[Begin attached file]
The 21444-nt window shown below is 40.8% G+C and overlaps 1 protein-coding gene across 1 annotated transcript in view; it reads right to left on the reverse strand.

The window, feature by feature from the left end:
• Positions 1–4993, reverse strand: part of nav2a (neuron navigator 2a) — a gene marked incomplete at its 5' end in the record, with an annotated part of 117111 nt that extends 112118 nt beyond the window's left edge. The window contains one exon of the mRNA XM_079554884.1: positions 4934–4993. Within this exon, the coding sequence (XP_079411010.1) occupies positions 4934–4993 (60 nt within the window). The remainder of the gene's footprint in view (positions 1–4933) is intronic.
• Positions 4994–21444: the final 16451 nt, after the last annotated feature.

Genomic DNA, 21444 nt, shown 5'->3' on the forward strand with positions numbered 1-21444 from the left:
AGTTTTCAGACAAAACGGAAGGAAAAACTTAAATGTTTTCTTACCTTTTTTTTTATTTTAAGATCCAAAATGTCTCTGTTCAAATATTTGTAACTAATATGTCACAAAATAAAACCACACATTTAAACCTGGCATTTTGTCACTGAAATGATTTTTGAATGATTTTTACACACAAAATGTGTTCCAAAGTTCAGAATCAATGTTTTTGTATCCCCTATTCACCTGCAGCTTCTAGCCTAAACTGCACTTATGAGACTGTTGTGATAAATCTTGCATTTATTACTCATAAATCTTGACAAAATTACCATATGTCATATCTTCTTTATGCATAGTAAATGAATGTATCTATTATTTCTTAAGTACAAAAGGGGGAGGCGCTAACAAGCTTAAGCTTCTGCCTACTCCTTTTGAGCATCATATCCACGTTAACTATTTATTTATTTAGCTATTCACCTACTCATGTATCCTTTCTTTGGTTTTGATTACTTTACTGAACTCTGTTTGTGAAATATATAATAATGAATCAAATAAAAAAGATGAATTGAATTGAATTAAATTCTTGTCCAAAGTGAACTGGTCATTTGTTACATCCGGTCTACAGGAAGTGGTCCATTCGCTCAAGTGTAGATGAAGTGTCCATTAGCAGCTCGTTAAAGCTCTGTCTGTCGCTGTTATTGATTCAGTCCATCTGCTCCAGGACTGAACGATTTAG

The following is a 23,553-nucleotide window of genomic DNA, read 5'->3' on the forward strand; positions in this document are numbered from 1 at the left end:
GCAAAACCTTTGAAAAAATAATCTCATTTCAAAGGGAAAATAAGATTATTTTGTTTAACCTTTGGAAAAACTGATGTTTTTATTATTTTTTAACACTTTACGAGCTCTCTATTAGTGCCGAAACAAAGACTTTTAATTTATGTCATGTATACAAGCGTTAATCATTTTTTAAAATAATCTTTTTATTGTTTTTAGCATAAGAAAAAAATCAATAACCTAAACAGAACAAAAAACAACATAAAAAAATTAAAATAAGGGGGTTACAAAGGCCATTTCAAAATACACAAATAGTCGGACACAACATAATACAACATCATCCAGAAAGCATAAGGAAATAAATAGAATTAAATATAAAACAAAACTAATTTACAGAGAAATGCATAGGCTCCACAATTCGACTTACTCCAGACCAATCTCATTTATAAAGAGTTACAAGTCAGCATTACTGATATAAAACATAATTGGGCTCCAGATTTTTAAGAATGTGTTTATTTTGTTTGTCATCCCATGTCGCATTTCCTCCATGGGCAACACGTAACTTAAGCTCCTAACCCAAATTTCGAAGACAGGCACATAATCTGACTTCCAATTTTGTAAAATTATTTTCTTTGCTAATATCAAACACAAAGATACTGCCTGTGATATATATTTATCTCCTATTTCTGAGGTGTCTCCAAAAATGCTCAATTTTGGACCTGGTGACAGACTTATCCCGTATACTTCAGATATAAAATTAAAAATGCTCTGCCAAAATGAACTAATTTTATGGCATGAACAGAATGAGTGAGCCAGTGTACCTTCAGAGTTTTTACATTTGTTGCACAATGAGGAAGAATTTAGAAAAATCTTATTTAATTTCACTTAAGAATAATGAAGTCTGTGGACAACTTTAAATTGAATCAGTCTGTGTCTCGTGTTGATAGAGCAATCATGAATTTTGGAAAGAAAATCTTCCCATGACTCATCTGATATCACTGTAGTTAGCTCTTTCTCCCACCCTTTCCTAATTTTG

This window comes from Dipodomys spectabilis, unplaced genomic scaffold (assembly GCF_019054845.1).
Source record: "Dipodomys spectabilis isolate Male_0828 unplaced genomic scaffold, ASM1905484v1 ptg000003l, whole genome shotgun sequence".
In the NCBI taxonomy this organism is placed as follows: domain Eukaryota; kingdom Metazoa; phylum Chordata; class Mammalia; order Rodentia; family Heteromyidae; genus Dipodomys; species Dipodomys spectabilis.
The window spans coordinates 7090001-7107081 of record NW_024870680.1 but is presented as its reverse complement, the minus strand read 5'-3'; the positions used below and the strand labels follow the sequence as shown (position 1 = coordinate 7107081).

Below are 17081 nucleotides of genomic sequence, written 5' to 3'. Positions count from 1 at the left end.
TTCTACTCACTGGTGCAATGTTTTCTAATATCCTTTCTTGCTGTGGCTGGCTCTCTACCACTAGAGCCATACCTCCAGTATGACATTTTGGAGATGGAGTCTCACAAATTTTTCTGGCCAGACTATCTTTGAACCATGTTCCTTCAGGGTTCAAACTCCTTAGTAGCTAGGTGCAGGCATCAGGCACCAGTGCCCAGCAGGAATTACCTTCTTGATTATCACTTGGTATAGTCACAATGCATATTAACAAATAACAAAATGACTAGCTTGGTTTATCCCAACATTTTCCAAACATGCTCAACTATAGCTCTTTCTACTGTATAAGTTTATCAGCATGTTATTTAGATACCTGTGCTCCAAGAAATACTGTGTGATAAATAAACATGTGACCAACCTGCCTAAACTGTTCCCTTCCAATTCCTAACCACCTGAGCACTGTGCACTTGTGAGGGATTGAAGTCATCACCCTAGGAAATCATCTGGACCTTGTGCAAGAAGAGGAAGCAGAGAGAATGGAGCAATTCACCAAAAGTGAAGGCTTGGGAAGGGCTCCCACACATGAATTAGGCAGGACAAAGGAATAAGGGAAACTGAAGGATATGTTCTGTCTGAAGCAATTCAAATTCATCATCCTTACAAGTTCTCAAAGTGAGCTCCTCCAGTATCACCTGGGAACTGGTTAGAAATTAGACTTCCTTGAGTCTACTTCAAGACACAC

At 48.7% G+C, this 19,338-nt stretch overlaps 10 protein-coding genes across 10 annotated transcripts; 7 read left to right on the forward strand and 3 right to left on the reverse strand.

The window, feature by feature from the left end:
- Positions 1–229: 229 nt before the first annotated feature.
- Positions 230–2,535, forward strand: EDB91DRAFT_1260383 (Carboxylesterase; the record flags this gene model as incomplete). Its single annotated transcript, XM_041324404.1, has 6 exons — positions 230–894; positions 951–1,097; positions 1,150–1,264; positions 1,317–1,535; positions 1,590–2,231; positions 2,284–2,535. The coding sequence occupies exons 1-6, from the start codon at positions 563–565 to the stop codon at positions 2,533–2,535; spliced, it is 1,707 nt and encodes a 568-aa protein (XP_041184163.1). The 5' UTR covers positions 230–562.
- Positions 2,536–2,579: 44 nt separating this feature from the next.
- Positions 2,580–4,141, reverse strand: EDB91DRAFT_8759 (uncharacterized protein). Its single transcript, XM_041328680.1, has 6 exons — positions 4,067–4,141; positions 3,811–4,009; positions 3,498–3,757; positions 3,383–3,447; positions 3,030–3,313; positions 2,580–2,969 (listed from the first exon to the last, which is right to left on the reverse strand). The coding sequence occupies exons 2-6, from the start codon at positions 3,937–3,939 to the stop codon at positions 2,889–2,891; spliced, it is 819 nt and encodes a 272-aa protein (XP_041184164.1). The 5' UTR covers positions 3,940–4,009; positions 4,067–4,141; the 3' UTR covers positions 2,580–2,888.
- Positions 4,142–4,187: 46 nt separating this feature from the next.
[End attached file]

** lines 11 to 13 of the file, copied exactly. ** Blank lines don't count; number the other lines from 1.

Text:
In the NCBI taxonomy this organism is placed as follows: domain Eukaryota; kingdom Metazoa; phylum Chordata; class Mammalia; order Rodentia; family Heteromyidae; genus Dipodomys; species Dipodomys spectabilis.
The window spans coordinates 7090001-7107081 of record NW_024870680.1 but is presented as its reverse complement, the minus strand read 5'-3'; the positions used below and the strand labels follow the sequence as shown (position 1 = coordinate 7107081).

Below are 17081 nucleotides of genomic sequence, written 5' to 3'. Positions count from 1 at the left end.